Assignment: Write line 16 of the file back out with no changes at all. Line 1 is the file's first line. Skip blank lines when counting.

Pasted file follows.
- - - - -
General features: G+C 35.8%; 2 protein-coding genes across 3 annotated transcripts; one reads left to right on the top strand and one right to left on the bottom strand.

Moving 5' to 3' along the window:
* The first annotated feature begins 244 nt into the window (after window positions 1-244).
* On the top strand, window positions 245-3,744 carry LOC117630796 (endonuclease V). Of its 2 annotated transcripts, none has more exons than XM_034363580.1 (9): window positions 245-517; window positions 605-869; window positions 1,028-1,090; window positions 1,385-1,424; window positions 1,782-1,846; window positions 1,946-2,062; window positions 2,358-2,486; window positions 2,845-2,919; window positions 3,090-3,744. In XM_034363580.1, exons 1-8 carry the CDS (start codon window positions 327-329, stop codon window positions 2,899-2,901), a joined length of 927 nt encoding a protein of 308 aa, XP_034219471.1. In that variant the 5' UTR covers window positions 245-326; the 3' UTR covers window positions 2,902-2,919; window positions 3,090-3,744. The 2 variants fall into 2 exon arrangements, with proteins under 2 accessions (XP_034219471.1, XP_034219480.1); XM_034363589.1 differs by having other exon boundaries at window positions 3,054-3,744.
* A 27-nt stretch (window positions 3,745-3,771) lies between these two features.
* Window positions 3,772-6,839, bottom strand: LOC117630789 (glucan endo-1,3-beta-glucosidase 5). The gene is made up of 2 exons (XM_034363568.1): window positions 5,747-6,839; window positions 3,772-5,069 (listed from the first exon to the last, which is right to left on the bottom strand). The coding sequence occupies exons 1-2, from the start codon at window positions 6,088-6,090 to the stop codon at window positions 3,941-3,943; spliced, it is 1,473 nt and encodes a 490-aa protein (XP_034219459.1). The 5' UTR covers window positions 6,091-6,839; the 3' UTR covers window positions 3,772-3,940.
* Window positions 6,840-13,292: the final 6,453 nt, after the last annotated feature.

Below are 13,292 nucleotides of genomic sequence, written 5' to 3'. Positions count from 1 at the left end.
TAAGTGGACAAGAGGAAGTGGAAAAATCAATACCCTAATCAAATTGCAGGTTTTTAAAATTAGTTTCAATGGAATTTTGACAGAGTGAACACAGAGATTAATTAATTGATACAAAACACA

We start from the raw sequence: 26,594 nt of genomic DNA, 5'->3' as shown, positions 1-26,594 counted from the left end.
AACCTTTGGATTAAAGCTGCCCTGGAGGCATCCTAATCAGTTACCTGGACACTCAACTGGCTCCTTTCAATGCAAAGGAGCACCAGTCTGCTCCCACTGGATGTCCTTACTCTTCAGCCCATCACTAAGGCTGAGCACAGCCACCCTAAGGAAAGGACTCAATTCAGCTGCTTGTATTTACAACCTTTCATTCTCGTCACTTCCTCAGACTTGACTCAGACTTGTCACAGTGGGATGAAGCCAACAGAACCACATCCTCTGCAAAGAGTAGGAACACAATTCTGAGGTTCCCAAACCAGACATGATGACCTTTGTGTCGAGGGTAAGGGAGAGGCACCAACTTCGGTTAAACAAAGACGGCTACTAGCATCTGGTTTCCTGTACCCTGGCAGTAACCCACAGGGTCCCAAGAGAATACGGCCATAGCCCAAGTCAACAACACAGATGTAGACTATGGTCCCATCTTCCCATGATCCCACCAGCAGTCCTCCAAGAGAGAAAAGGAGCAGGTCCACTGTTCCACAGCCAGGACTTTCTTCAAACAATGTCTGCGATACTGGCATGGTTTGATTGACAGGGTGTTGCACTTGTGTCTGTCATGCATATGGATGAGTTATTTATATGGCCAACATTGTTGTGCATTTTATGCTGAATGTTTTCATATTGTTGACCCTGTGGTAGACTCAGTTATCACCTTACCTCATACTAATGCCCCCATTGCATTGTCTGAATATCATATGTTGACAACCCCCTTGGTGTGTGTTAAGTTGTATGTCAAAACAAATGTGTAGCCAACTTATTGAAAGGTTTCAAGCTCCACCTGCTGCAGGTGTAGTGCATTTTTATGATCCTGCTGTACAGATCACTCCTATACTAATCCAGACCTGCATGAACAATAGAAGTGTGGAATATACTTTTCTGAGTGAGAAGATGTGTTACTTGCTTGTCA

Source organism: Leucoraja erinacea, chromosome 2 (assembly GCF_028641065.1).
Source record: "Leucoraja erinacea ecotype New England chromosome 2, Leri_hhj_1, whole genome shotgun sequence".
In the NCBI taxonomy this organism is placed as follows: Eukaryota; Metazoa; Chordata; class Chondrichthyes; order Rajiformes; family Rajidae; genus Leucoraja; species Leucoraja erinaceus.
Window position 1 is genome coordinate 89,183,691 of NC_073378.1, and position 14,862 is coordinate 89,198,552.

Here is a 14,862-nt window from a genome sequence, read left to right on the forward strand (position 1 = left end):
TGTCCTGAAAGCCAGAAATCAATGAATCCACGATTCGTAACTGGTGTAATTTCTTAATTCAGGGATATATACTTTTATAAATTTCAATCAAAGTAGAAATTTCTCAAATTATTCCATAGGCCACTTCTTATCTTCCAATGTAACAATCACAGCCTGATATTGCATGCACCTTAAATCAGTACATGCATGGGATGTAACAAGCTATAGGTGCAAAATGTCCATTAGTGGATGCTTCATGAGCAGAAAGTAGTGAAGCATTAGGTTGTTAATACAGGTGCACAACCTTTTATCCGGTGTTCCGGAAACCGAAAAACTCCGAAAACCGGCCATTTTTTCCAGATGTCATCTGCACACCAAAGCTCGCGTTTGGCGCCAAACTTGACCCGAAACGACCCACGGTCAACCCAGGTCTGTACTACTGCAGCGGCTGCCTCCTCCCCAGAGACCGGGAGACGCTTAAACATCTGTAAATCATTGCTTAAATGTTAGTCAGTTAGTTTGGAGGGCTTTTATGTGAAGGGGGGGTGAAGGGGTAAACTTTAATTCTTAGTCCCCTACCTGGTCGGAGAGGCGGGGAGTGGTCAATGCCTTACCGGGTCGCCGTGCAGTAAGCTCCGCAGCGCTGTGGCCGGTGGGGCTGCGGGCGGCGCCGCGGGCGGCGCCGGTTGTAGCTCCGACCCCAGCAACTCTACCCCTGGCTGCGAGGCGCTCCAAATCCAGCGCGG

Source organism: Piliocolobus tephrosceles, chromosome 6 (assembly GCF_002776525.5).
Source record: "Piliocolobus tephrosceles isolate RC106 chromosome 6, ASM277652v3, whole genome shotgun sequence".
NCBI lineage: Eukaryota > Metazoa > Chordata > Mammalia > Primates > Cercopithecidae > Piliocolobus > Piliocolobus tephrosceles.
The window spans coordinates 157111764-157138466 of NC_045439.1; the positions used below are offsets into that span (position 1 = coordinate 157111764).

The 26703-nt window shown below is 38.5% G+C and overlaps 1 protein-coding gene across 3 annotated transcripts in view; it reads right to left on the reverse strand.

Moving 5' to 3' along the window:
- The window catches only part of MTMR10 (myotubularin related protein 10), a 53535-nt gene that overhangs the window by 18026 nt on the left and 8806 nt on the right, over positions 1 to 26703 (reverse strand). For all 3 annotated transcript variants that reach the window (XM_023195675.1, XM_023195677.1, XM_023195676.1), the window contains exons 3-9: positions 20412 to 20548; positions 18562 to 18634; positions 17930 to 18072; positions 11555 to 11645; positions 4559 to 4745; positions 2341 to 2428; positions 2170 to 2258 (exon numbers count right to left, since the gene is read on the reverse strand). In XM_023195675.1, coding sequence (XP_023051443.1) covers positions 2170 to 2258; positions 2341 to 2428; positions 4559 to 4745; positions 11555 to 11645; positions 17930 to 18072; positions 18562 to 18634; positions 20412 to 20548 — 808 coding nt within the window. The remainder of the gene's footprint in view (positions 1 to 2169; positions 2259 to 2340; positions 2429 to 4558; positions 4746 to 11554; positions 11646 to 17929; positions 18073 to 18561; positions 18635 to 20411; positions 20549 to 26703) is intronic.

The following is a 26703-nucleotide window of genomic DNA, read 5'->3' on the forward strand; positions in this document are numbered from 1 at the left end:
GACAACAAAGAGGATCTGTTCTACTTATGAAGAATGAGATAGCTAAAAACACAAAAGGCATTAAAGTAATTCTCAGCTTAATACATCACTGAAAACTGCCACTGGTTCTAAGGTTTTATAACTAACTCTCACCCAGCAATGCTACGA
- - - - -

Here is a 14,862-nt window from a genome sequence, read left to right on the forward strand (position 1 = left end):